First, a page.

Extension and Ag Research News

Accessibility


| Share

Prairie Fare: Food Storage Questions Abound in COVID-19 Pandemic

Many people have stocked up during the COVID-19 pandemic, while others are exploring cupboards, refrigerators and freezers for food to use up.

By Julie Garden-Robinson, Food and Nutrition Specialist

NDSU Extension

“We’re eating out of the freezer,” one of my Facebook friends said. “What do you think of this really, really old pizza we bought from a kid who was fundraising?”

A picture of an ice-covered, dried out, grayish pizza sitting on a pan accompanied his Facebook post. He’s a funny guy.

It looked very freezer-burned to me and not appetizing at all.

“Scrape the ice from the pizza so you don’t get a soggy crust,” some advised.

Later, my Facebook friend reported the pizza was “really nasty,” even with extra cheese.

He didn’t report getting sick but, obviously, he didn’t enjoy the product.

Others commented about the nearly “antique” food they are finding in their homes.

Freezer burn is a quality issue, not a safety issue. It occurs when the surface of food dehydrates due to exposure to the air, usually because of packaging issues. Freezer-burned food does not cause foodborne illness.

On another day, the same Facebook friend posted a picture of 10-year-old frozen ground beef. On a positive note, the meat was wrapped in white butcher paper and was clearly marked.

I think he was expecting me to fall off the couch in my home as I browsed his Facebook posts.

Many people have “stocked up” during the pandemic, while others are exploring the dark recesses of cupboards, refrigerators and freezers.

How long does food “last” anyway?

Most food lasts longer than we might think, but not forever. Unfortunately, confusion about what dates mean can cause people to throw away food unnecessarily. A date on a package may prompt them to throw away the product on that date, even if the food is safe to eat.

Keep in mind that product dates are not an exact science. The storage length of food depends on many factors, including packaging and storage conditions such as temperature. Be sure to maintain your refrigerator at 40 F and your freezer at 0 F, as checked with appliance thermometers.

Unfortunately, people discard a lot of food. In fact, an estimated 40% of food is wasted, and that’s not a good thing.

For years, we have seen “sell by” and “best if used by” on packages. The “sell by” date is a date meant for stores. The food industry is making efforts to standardize the term “best if used by” on products, so you will see this quality date more often. The industry wants you to enjoy the food at its best.

If you like high-tech solutions, the U.S. Department of Agriculture (USDA) teamed up with Cornell University and the Food Marketing Institute to create the “FoodKeeper App” to download on your phone or other device. It allows you to browse by category.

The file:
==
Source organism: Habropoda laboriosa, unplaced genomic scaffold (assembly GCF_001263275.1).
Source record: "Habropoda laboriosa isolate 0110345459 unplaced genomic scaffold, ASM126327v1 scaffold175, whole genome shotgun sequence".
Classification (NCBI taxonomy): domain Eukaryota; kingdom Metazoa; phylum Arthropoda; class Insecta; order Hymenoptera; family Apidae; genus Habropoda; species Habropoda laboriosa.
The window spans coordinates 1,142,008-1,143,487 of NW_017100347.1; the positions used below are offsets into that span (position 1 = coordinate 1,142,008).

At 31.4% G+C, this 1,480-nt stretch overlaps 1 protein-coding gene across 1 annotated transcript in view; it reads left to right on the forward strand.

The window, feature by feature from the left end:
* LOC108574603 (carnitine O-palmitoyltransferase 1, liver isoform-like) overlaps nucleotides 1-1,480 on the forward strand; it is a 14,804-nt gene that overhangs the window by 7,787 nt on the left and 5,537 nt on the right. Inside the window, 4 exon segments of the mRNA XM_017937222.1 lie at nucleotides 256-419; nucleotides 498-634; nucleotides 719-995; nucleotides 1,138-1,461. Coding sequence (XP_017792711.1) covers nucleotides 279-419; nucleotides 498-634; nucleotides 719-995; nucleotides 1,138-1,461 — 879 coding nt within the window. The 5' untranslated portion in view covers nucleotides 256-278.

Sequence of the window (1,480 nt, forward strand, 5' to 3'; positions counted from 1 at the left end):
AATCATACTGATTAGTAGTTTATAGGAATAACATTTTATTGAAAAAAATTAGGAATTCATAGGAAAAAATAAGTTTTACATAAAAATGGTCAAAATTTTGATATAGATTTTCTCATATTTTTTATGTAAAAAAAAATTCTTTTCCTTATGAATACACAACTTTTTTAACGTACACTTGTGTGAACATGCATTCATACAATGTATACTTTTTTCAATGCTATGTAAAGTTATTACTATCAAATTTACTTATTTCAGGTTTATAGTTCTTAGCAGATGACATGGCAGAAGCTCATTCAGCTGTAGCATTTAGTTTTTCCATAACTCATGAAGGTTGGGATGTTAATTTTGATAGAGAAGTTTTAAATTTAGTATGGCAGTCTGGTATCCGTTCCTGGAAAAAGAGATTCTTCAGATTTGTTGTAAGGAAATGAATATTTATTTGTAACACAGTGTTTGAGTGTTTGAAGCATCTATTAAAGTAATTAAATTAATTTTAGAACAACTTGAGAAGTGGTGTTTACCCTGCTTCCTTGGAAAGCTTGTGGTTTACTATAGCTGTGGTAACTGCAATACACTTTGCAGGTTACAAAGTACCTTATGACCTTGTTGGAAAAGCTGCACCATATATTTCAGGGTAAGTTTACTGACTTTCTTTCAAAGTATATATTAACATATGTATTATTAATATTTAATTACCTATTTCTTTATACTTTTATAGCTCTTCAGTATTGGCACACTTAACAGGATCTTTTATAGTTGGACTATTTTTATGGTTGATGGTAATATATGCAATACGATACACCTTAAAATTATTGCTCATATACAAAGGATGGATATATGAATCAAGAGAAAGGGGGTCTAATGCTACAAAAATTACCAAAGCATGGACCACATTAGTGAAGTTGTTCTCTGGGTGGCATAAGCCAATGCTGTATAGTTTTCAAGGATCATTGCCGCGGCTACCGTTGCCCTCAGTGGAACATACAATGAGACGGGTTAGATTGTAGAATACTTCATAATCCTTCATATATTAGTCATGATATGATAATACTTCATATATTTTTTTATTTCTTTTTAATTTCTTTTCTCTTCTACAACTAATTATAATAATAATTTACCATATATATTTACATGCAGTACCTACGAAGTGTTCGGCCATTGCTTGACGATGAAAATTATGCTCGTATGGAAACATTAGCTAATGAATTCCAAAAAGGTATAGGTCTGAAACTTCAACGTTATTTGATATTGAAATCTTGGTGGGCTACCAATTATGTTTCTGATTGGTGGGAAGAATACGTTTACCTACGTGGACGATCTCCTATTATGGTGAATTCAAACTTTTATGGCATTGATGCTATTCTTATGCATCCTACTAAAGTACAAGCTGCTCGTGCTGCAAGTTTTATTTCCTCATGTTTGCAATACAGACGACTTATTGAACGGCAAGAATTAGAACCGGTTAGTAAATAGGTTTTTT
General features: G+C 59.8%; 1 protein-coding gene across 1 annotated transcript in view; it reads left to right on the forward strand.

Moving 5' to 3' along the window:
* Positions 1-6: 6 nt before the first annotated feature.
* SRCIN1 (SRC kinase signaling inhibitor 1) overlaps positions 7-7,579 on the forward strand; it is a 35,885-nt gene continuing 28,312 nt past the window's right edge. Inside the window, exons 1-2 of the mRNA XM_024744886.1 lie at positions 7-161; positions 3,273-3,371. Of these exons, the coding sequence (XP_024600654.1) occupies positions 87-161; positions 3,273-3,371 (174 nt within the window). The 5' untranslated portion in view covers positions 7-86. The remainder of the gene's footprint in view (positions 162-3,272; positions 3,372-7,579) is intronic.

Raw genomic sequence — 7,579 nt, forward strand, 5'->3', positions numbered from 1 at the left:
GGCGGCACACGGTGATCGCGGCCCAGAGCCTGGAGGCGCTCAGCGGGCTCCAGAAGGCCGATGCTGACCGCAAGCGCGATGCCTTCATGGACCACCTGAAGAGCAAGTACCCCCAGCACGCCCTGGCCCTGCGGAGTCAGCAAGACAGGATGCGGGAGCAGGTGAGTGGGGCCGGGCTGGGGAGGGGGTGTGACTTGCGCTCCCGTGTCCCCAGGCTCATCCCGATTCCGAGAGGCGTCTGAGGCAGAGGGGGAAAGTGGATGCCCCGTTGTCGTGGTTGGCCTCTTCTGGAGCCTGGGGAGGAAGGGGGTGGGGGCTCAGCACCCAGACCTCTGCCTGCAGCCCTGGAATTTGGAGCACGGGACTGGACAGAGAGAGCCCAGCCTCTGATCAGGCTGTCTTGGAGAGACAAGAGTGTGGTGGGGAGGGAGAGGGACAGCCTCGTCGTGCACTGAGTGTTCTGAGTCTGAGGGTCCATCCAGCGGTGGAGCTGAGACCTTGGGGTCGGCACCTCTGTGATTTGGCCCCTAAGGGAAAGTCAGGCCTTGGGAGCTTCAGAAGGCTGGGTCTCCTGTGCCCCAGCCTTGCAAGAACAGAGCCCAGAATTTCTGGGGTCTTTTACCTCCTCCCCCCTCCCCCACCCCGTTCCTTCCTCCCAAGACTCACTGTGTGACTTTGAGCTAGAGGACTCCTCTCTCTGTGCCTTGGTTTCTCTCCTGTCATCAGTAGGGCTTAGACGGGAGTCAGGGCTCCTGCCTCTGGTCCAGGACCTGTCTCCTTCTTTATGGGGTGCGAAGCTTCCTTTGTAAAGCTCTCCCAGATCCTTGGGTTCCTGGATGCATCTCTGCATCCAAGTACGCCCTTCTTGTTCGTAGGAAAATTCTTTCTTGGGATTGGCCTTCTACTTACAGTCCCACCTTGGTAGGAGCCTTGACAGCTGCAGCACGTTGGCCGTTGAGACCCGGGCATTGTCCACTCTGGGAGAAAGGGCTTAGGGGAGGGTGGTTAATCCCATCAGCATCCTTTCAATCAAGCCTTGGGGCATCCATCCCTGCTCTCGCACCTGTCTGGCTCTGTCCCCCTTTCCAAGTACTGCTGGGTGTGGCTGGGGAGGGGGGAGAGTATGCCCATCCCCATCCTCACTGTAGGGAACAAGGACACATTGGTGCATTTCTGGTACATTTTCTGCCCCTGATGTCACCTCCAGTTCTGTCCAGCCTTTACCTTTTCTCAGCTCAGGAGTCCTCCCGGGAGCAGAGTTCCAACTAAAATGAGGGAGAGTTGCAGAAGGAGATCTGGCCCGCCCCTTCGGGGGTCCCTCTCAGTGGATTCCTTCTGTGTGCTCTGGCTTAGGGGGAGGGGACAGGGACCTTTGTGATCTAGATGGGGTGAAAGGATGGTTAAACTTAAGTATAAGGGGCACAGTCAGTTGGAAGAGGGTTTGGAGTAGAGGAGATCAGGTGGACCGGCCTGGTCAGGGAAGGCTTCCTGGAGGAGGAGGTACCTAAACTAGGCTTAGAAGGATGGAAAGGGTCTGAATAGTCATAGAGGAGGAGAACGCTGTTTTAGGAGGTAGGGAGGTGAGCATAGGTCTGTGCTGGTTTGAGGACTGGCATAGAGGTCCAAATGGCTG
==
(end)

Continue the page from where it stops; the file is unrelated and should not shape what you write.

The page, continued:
See https://www.foodsafety.gov/keep-food-safe/foodkeeper-app for the online, searchable version.

Keep in mind that bacteria can grow at refrigerator temperatures. Freezing food such as meat does not kill bacteria, but it stops bacteria from growing. If thawed improperly, bacteria can grow quickly.

Therefore, be sure to thaw meat in the refrigerator or microwave, not on your countertop.

According to the USDA, ground beef can be stored in your refrigerator for up to two days for quality and safety reasons. If you cannot use fresh meat within a reasonable time, freeze it for longer-term storage.

Frozen ground beef retains its best quality if used within four months but retains its safety as long as it remains solidly frozen.

Canned vegetables, by the way, last up to five years on your shelf and canned fruit lasts up to 18 months, according to the USDA. Be sure to label the cans with the purchase date and arrange them in a first-in, first-out order on your shelves.

Here’s a recipe for my Facebook friend and you for using ground beef when it is at best quality. You also can freeze this soup in meal-size amounts.

Check out https://www.ag.ndsu.edu/food/food-preparation for the “Pinchin’ Pennies in the Kitchen” series, which shows how to use what you have on hand to create new recipes for soup, casseroles and many others.

Ground Beef Stew

1/2 pound lean or extra-lean ground beef

1 medium onion, diced

1/8 tsp. salt (optional)

1/8 tsp. pepper (to taste)

1 (10 3/4-ounce) can tomato soup

Water, one soup can full

6 medium carrots, peeled and sliced

2 medium potatoes, sliced

Brown meat with onion in pot. Drain fat. Season with salt and pepper if desired. Add soup and one can of water. Add vegetables. Bring to a boil, then simmer, covered, about 25 minutes or until vegetables are tender. Remove from heat. Cover for last 10 minutes to thicken. Makes four servings. Each serving has 280 calories, 10 grams (g) fat, 15 g protein, 36 g carbohydrate, 5 g fiber and 470 milligrams sodium.

(Julie Garden-Robinson, Ph.D., R.D., L.R.D., is a North Dakota State University Extension food and nutrition specialist and professor in the Department of Health, Nutrition and Exercise Sciences. Follow her on Twitter @jgardenrobinson)


NDSU Agriculture Communication - April 9, 2020

Source:Julie Garden-Robinson, 701-231-7187, julie.garden-robinson@ndsu.edu
Editor:Ellen Crawford, 701-231-5391, ellen.crawford@ndsu.edu
Creative Commons License
Feel free to use and share this content, but please do so under the conditions of our Creative Commons license and our Rules for Use. Thanks.